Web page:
Charles James with Model, 1948
Charles James with Model, 1948
Courtesy of The Metropolitan Museum of Art, Photograph by Cecil Beaton, Beaton / Vogue / Condé Nast Archive. Copyright © Condé Nast
The inaugural exhibition of the museum's newly renovated Costume Institute examines the career of the legendary couturier in two of its locations: the first floor special exhibitions gallery and the Anna Wintour Costume Center located on the ground floor. Charles James's design process, specifically his use of sculptural, scientific, and mathematical approaches to construct revolutionary ball gowns and innovative tailoring that continue to influence designers today, is the principal focus of this show. Some sixty-five signature designs produced by James over the course of his career, from the 1920s until his death in 1978 bear witness to an extraordinary talent, both aesthetically and technically.
Austine Hearst in Charles James Clover Leaf Gown, ca. 1953
Austine Hearst in Charles James "Four Leaf Clover" Gown, ca. 1953
Courtesy of The Metropolitan Museum of Art, Photographer Unknown, © Bettmann/CORBIS
At first glance the visitor is nearly overwhelmed by the resplendent glamour and impressive architecture of James's ball gowns. Within a dramatically lit, stark environment, stand James' most significant gowns including the "Clover Leaf," "Butterfly," "Tree," and "Swan" all dating from the late 1940s and early 1950s. Analytical animations, text, x-rays, and vintage images tell the story of each gown's intricate construction and history.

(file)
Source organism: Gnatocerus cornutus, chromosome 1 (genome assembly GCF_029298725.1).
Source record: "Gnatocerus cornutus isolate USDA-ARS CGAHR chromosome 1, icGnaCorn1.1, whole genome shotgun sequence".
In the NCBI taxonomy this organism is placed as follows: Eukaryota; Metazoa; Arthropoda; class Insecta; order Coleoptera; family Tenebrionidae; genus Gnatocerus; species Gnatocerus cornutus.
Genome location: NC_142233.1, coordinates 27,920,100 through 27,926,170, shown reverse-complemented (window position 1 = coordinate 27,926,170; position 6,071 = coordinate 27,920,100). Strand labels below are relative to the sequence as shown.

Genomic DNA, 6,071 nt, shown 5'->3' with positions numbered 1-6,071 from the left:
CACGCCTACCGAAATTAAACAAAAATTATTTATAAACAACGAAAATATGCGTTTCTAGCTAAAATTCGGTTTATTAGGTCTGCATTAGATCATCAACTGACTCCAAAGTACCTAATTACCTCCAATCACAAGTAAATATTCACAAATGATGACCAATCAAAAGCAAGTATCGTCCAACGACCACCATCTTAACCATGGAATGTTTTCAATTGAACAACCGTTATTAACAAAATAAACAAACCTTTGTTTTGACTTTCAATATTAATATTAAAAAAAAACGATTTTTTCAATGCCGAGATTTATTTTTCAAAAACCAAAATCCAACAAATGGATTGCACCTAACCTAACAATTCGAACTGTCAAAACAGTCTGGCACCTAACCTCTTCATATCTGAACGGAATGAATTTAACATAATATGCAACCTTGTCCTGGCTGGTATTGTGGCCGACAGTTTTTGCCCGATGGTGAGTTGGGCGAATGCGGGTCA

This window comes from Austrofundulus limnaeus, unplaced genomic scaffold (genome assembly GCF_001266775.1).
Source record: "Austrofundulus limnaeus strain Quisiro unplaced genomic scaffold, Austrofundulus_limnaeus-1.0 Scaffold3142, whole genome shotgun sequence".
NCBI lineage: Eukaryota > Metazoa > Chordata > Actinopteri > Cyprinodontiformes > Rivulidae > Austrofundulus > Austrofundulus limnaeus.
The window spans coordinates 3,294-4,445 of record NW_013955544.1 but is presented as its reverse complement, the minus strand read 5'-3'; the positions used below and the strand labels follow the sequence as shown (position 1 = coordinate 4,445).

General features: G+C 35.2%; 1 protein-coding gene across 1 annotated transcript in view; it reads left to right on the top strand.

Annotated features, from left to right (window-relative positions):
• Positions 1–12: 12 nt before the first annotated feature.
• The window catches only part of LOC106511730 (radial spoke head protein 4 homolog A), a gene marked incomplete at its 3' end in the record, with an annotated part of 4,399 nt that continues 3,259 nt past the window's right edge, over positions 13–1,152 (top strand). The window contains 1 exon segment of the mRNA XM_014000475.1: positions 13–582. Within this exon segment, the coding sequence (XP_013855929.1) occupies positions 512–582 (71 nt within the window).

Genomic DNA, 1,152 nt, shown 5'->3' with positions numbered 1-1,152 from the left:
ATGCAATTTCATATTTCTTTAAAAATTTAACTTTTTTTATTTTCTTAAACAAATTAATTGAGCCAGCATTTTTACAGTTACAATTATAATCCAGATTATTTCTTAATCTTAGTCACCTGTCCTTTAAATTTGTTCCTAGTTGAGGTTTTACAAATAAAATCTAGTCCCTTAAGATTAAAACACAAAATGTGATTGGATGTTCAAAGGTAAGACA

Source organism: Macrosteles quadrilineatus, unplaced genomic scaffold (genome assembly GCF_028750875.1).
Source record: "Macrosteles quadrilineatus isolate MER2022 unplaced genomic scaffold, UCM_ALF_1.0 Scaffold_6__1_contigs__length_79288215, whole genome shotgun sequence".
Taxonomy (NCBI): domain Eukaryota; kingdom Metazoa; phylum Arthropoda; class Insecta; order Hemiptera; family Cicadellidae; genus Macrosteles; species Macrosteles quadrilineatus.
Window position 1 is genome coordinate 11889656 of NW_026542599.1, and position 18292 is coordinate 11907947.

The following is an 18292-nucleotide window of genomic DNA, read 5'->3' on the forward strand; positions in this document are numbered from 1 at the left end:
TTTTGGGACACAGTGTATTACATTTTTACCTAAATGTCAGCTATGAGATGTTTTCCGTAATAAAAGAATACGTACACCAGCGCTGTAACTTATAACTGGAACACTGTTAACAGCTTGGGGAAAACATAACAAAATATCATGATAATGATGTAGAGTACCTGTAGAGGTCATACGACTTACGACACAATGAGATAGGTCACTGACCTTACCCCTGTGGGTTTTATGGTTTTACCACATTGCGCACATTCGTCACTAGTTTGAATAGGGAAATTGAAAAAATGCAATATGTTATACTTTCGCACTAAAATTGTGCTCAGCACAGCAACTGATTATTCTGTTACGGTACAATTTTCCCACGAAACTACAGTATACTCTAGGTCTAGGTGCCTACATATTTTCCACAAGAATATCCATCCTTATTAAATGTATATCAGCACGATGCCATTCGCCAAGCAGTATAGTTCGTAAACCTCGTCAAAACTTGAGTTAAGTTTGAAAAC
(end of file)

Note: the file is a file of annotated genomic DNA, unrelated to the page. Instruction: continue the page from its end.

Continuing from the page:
"Butterfly" Ball Gown, ca. 1955
"Butterfly" Ball Gown, ca. 1955
Brown silk chiffon, cream silk satin, brown silk satin, dark brown nylon tulle
The Metropolitan Museum of Art, New York, Purchase, Friends of The Costume Institute Fund, 2013 (2013.591)
The Anna Wintour Costume Center's Lizzie and Jonathan Tisch Gallery provides the technology and flexibility to dramatize James's craft. A pathway winds around a cruciform platform where the evolution and metamorphosis of James's day and evening wear are explored in four categories: Spirals & Wraps, Drapes & Folds, Platonic Form, and Anatomical Cut.
Ball Gown, 1949–50
Ball Gown, 1949–50
Red silk velvet, red silk satin, white cotton organdy